Established: 1395 AD/CE
Disestablished: 1967 AD/CE
Kathiri (Arabic: ٱلْكَثِيْرِي, romanized: al-Kathīrī), officially the Kathiri State of Seiyun in Hadhramaut (Arabic: ٱلسَّلْطَنَة ٱلْكَثِيْرِيَّة - سَيْؤُوْن - حَضْرَمَوْت, romanized: al-Salṭanah al-Kathīrīyah - Sayʾūn - Ḥaḍramawt) was a sultanate in the Hadhramaut region of the southern Arabian Peninsula, in what is now part of Yemen and the Dhofari region of Oman.
The Kathiris once ruled much of Hadhramaut, but their power was truncated by the rival Qu'aitis in the 19th and 20th centuries, losing Al-Mukalla in the late 19th century process. The Kathiris were eventually restricted to a small inland portion of Hadhramaut with their capital at Seiyun (Say'un).
The sultanate entered into treaty relations with the British in 1888 and became a part of the Aden Protectorate. in 1916, a division occurred in Kathiri and the Sultanate of Tarim separated from Kathiri.
The Kathiri State declined to join the Federation of South Arabia, but remained under British protection as part of the Protectorate of South Arabia. Al-Husayn ibn Ali, Kathiri sultan since 1949, was overthrown in October 1967, and the following month the former sultanate became part of newly independent South Yemen.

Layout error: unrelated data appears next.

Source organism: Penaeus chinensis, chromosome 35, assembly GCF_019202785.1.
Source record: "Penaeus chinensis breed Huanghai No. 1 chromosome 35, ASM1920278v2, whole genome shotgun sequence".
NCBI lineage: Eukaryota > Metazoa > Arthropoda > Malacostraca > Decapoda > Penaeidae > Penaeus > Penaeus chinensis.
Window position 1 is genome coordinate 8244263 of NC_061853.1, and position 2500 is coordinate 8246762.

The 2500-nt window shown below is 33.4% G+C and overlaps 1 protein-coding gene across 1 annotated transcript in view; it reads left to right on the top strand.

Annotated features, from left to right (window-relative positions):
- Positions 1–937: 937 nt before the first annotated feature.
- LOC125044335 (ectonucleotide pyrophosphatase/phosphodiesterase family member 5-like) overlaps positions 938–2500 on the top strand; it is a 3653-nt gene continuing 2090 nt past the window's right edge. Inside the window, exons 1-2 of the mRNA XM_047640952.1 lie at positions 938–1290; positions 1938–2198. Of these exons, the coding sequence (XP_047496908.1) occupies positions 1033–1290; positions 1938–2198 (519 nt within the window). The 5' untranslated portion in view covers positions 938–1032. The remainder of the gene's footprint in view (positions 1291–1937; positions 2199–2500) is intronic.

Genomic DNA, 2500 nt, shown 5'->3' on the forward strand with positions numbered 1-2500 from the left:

South Yemen united with North Yemen in 1990 to become the Republic of Yemen, but local sheikhs in Yemen are reported to still wield large de facto authority.
The first Prime Minister in the history of East Timor, Mar'ī al-Kathīrī, is a third generation descendant of immigrants from Kathiri, part of a significant migration of Hadhramis to Southeast Asia in the 19th and 20th centuries. This is reflected in his name 'Alkatiri'. The Indonesian human rights activist Munir Said Thalib is also a descendant of immigrants from the Kathiris.